The Answer Lies in the Importance of Work-Based Learning
Today’s post was inspired by an article I read in Harvard Business Review in which the author spoke about the advantage medical schools have over business schools because most medical schools are affiliated with hospitals, allowing students exposure to real-world and real-time situations, in contrast to inserting business students into real-world managerial situations which are more challenging.
Now, as the author points out, while it can be disconcerting for patients to put their lives in the hands of individuals who are still learning their profession, the medical profession supervises its trainees, giving them enough autonomy to learn while minimising the chance they harm their patients.
The author goes on to talk about how Harvard Business School has long used case studies as a method to project students into the role of managers solving problems and, while acknowledging case studies as a very effective tool, also recognises the limitation for business students who can only imagine how they’d tackle a problem, whereas medical students are facing real-life health concerns. The author goes on to talk about a curriculum change Harvard is undertaking to close this knowing-doing gap through work-based learning.
What is work-based learning?
“Work-based learning (WBL) is an educational strategy that provides students with real-life work experiences where they can apply academic and technical skills and develop their employability.”
“WBL programs are targeted to bridge the gap between the learning and the doing through work placement and informal learning on the job.”
“Work-based learning strategies provide career awareness, career exploration opportunities, career planning activities and help students attain competencies such as positive work attitudes and other employable skills.” (Source Wikipedia)
The Harvard article resonated with me because of a meeting I had recently with a previous colleague who is now working with a leading university on Work Based Learning. The university has pioneered an Institute for Work Based Learning which partners directly with individual learners and organisations to create bespoke programmes from certificate through to doctorate level.
Additionally, they have partnered with two leading Business Schools by way of collaboration on the delivery of training. This initiative is further supported by the Work Based Learning Research Centre they’ve established, allowing real-time understanding of the relationship between work practice and learning within organisations together with development needs in line with UK policy and international demands.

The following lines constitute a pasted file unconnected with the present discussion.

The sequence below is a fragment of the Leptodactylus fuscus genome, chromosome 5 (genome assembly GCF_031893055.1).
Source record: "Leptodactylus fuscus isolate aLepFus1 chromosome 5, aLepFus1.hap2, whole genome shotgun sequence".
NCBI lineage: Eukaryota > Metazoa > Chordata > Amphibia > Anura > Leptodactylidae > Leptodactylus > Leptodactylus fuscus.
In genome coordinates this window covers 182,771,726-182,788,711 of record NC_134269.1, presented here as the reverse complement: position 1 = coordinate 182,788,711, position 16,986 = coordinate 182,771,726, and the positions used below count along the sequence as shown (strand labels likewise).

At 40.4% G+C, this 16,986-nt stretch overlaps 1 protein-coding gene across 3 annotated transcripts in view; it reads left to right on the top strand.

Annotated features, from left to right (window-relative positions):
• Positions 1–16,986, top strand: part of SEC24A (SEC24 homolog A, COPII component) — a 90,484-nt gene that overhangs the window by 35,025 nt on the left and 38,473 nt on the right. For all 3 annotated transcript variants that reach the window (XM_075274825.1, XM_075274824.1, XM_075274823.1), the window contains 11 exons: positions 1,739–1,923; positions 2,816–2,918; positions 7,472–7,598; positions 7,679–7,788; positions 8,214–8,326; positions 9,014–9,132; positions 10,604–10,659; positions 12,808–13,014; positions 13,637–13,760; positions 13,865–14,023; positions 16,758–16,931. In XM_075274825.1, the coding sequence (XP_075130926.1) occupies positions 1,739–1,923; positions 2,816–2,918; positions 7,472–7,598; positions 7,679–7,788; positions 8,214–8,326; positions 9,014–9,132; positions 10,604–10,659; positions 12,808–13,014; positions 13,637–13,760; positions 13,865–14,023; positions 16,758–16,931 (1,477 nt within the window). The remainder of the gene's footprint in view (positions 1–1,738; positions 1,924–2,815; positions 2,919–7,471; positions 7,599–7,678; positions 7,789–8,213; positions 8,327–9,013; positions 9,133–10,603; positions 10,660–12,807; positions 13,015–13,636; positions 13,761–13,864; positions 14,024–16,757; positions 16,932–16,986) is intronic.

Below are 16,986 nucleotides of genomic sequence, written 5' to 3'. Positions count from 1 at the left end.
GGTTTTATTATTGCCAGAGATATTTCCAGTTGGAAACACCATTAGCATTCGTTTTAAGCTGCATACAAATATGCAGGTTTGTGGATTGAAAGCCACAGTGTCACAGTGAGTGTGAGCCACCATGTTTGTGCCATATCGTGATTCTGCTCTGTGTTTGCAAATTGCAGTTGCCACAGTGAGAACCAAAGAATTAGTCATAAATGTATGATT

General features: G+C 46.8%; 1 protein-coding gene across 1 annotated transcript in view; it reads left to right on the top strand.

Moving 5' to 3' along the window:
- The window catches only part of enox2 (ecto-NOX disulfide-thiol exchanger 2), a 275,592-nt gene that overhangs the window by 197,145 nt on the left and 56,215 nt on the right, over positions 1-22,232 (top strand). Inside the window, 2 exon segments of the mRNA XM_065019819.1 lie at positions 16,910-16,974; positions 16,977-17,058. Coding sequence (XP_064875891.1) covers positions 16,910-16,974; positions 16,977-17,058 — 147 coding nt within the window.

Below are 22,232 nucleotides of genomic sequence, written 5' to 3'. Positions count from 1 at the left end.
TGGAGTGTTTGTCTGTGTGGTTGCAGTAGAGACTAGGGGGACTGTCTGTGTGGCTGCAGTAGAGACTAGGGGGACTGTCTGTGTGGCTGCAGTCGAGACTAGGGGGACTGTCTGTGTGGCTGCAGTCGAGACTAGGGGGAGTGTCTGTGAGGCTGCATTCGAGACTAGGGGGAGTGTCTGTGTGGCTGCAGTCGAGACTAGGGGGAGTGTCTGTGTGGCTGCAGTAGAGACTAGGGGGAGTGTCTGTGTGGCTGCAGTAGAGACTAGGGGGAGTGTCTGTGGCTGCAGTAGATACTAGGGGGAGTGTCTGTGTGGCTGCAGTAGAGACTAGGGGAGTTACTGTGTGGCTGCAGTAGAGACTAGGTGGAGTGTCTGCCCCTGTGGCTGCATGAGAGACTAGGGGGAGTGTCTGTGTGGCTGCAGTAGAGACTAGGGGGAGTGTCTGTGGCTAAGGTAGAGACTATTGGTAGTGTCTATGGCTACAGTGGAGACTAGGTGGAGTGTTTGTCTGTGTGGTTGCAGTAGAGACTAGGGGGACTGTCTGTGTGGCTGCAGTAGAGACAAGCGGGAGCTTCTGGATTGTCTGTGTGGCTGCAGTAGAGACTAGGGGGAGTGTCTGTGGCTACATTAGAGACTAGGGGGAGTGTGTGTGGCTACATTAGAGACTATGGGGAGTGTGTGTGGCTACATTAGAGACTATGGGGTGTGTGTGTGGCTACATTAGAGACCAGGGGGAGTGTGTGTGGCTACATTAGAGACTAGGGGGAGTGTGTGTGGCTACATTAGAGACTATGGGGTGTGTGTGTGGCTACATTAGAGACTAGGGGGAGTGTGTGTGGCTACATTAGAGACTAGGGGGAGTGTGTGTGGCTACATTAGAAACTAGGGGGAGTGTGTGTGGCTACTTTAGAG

This is an area of further interest for me because many organisations have cut back on their training and development budget as a result of the current economic situation. Many have come to recognise the adverse impact this has had on their corporate growth strategy, particularly as many of these organisations have gone through downsizing and restructuring exercises and, as a result, have lost valuable employees, causing intense pressure to the ‘survivors’ to not only steer through everyday challenges and increased workloads but also improve their skills and learning to allow them to perform in line with the needs and demands of their roles and organisational development.
Organisations always say employees are their most valuable asset, but slashing training budgets doesn’t convey that message and is incongruent with that philosophy. Surely the benefits of work base learning is the solution to enable individuals and teams to bridge that knowing-doing gap that would support their organisation in achieving their business strategy.
Check Out Middlesex University London for further information on their learning programmes.
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Self-Directed Learning is when an individual is motivated to take the initiative and responsibility on decisions related to their own learning. It is a series of independent actions and judgements free from external control and constraint.
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You can view the complete collection of books here: The School of WorkLife Book Series.
Carmel O’ Reilly is a learning practitioner and writer. She creates resources to help people self-direct their WorkLife learning. These include a Collection of Books which originated from her first book, Your WorkLife Your Way and a Learn Through Reading Series of Case Studies. which originated from her latest book WorkLife Book Club.
That’s the power of writing (and reading, which is an integral part of the craft for writers), it helps you find, develop and tell the right story at the right time in all WorkLife situations – in day-to-day communication: WorkLife and feedback conversations, presentations, talks, and negotiations, at interviews, and when socialising and networking in building and maintaining good relationships. The practice of writing helps you to tell the stories that express who you are in an interesting and engaging way.